Another letter proposes that parental intuition may be a factor strong enough for scientists to take into account.

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The New York Times

July 2, 2005

Studies on Autism

To the Editor:

Re “On Autism’s Cause, It’s Parents vs. Research” (front page, June 25):

The thimerosal debate does not pit parents against science but against public health authorities who rely not on science but on the reputations of their agencies to exonerate thimerosal – a mercury-containing preservative once used routinely in vaccines – despite scientific proof that it causes brain disorders.

The four European studies that the Centers for Disease Control and Prevention and the Institute of Medicine principally rely upon (cited in your accompanying graphic) to defend thimerosal were written principally by vaccine industry consultants and employees without revealing the bias of their authors. They are all flawed.

Most glaringly, before banning thimerosal, Denmark registered only autistics who were hospitalized, one-fifth of the afflicted.

After the withdrawal of thimerosal, the Danish government began counting outpatient autistics. The spike in raw numbers made it appear that autism rates increased after the withdrawal of thimerosal.

Clever use of this deceptive data by the study authors allowed the Institute of Medicine to make the case that thimerosal was not linked to autism.

Furthermore, the European studies involved children exposed to a fraction of the thimerosal concentrations used in America.

The institute selectively ignored the hundreds of biological, toxicological and epidemiological studies linking thimerosal to the wide range of neurological disorders, including autism.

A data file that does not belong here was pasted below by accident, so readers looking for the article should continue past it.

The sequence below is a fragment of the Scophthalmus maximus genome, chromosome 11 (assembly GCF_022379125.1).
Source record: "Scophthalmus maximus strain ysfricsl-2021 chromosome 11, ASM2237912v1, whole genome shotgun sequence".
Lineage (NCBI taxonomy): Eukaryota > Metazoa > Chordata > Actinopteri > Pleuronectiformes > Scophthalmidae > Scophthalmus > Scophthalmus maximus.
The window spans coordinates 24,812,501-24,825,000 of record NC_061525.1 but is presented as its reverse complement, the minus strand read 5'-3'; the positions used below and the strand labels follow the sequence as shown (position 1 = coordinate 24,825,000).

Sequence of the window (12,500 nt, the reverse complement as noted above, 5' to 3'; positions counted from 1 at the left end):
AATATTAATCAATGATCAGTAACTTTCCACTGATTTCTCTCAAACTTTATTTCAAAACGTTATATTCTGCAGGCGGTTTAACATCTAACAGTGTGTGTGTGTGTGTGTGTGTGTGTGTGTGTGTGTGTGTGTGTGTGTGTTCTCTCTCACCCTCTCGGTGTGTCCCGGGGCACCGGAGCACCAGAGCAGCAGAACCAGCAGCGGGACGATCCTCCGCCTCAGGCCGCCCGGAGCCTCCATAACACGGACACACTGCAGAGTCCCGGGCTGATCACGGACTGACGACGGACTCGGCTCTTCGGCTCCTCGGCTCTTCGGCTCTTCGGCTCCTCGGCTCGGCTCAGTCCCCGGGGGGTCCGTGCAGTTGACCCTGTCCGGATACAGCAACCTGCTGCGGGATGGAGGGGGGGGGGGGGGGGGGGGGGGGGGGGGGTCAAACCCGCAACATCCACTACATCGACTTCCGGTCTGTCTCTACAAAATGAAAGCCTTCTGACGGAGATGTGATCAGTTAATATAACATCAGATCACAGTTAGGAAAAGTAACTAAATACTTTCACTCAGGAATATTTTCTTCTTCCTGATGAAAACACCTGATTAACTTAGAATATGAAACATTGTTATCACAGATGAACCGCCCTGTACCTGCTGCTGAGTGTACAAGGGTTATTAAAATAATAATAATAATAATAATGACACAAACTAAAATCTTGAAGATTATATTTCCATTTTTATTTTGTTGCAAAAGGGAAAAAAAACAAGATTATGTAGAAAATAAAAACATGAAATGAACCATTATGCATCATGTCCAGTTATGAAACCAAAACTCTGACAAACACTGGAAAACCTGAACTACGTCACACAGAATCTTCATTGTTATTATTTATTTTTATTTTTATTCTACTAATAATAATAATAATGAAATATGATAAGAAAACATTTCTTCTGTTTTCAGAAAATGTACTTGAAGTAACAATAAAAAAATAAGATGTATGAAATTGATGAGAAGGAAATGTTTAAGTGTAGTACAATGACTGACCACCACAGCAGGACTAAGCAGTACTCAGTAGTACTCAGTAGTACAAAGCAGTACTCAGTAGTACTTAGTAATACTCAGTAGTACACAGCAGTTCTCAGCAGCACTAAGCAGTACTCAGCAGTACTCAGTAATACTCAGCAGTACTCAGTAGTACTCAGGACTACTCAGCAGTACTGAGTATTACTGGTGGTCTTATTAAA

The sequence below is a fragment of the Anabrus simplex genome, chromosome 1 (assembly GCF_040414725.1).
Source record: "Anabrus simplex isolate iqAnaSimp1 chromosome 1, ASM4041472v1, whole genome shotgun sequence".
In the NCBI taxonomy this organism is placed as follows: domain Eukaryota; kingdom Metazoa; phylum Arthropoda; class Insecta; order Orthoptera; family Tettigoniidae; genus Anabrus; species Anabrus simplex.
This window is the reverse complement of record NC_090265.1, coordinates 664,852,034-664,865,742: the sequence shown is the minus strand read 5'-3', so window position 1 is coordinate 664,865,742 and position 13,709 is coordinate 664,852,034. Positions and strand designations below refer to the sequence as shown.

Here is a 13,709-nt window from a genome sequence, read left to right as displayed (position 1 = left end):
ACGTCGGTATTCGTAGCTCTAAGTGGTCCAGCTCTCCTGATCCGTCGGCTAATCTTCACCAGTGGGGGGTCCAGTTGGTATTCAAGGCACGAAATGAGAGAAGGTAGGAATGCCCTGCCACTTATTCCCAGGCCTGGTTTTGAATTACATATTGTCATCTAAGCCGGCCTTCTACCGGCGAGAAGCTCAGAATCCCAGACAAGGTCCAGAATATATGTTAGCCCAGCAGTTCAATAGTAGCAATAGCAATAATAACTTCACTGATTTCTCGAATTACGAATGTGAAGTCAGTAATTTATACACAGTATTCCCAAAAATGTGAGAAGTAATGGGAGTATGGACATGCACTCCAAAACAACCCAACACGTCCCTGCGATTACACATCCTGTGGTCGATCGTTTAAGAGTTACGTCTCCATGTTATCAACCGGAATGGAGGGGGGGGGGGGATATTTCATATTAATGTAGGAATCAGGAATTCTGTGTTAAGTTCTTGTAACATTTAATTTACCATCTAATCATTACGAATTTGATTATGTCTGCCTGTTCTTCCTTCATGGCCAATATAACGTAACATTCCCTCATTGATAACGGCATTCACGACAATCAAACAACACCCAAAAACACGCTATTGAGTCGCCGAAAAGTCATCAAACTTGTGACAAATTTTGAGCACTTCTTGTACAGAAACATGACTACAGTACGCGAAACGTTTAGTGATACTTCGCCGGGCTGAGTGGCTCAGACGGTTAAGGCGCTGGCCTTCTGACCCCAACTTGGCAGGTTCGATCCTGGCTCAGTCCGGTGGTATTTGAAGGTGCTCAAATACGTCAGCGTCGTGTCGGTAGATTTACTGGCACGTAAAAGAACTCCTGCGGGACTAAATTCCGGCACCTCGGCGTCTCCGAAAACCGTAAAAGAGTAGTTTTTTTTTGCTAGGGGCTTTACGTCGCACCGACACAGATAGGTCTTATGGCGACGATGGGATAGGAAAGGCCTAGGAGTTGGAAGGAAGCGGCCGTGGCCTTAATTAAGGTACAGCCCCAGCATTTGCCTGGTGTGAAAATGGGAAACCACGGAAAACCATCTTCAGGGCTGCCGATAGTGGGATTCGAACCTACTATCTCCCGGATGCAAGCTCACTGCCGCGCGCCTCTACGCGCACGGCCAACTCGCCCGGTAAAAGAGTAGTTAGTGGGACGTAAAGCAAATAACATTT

This flawed science is the slender reed upon which the entire defense of thimerosal rests.

Robert F. Kennedy Jr.

White Plains, June 27, 2005

The New York Times

July 1, 2005

Is Autism Research Flawed, or Sound? (5 Letters)

To the Editor:

Re “On Autism’s Cause, It’s Parents vs. Research” (front page, June 25):

Not every parent of an autistic child who believes that the relationship between autism and thimerosal is worth investigating is hysterical and ready to do harm to well-meaning scientists. At least, I don’t think that describes me.

We simply believe that this issue warrants a more open investigation.

If the people cited in your article are so concerned about the virulence of these parents, they could let the steam out of this issue by doing one simple thing: Open the Centers for Disease Control and Prevention database to independent analysis.

The C.D.C. has refused to do so, citing privacy issues. The privacy of these records is indeed critical but could be protected and is certainly no more pressing than addressing the roots of a condition that affects more than 500,000 children in the United States alone.

Martin Bounds

Charlotte, N.C., June 26, 2005

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To the Editor:

As the mother of two children who received an autism diagnosis at 2, I have seen fads, cures and theories about causation come and go.

In the 1950’s and 60’s, parents were blamed for causing autism. The backlash has created a climate in which many parents trust only their own convictions. They are encouraged by unscrupulous promoters of various fad treatments, litigators and politicians who want to “protect the little guy.”

As a founder of the Association for Science in Autism Treatment, a parent-professional collaboration, I urge my fellow parents to seek the science behind any purported treatment for autism and, most important, to educate ourselves on the distinction between science and pseudoscience.

Catherine Maurice

East Hampton, N.Y., June 25, 2005

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To the Editor:

The American Academy of Pediatrics concurs with the conclusions of the Institute of Medicine and others that there is no link between exposure to thimerosal-containing vaccines and autism.

Vaccines are one of the greatest health innovations; we worry that as more parents hear negative stories about vaccines and refuse to immunize, vulnerable children will suffer to an even greater degree.

The member doctors of the academy deal with children and families with autism every day. We’re working hard to help our members detect autism early and to treat it in the most responsible, effective manner.